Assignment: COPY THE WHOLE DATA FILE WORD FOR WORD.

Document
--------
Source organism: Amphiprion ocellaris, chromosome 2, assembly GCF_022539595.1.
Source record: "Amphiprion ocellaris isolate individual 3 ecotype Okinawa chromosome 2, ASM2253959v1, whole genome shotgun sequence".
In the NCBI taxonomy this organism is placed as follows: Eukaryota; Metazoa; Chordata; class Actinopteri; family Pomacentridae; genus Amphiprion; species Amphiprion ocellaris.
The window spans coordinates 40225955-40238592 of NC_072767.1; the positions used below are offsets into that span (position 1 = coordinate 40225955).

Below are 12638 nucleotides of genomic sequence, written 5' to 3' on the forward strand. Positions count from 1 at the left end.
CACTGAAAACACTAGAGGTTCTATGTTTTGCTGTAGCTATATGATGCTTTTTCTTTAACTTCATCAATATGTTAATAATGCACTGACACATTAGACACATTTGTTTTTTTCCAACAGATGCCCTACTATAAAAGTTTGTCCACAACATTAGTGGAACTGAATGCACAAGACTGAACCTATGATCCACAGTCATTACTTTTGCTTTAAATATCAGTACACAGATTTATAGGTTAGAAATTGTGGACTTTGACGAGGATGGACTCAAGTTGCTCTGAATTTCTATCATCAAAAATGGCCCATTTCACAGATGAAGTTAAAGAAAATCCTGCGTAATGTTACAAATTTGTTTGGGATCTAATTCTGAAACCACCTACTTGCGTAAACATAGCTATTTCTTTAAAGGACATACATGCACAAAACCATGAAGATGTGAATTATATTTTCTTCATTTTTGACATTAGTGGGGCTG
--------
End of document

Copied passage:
Source organism: Amphiprion ocellaris, chromosome 2, assembly GCF_022539595.1.
Source record: "Amphiprion ocellaris isolate individual 3 ecotype Okinawa chromosome 2, ASM2253959v1, whole genome shotgun sequence".
In the NCBI taxonomy this organism is placed as follows: Eukaryota; Metazoa; Chordata; class Actinopteri; family Pomacentridae; genus Amphiprion; species Amphiprion ocellaris.
The window spans coordinates 40225955-40238592 of NC_072767.1; the positions used below are offsets into that span (position 1 = coordinate 40225955).

Below are 12638 nucleotides of genomic sequence, written 5' to 3' on the forward strand. Positions count from 1 at the left end.
CACTGAAAACACTAGAGGTTCTATGTTTTGCTGTAGCTATATGATGCTTTTTCTTTAACTTCATCAATATGTTAATAATGCACTGACACATTAGACACATTTGTTTTTTTCCAACAGATGCCCTACTATAAAAGTTTGTCCACAACATTAGTGGAACTGAATGCACAAGACTGAACCTATGATCCACAGTCATTACTTTTGCTTTAAATATCAGTACACAGATTTATAGGTTAGAAATTGTGGACTTTGACGAGGATGGACTCAAGTTGCTCTGAATTTCTATCATCAAAAATGGCCCATTTCACAGATGAAGTTAAAGAAAATCCTGCGTAATGTTACAAATTTGTTTGGGATCTAATTCTGAAACCACCTACTTGCGTAAACATAGCTATTTCTTTAAAGGACATACATGCACAAAACCATGAAGATGTGAATTATATTTTCTTCATTTTTGACATTAGTGGGGCTG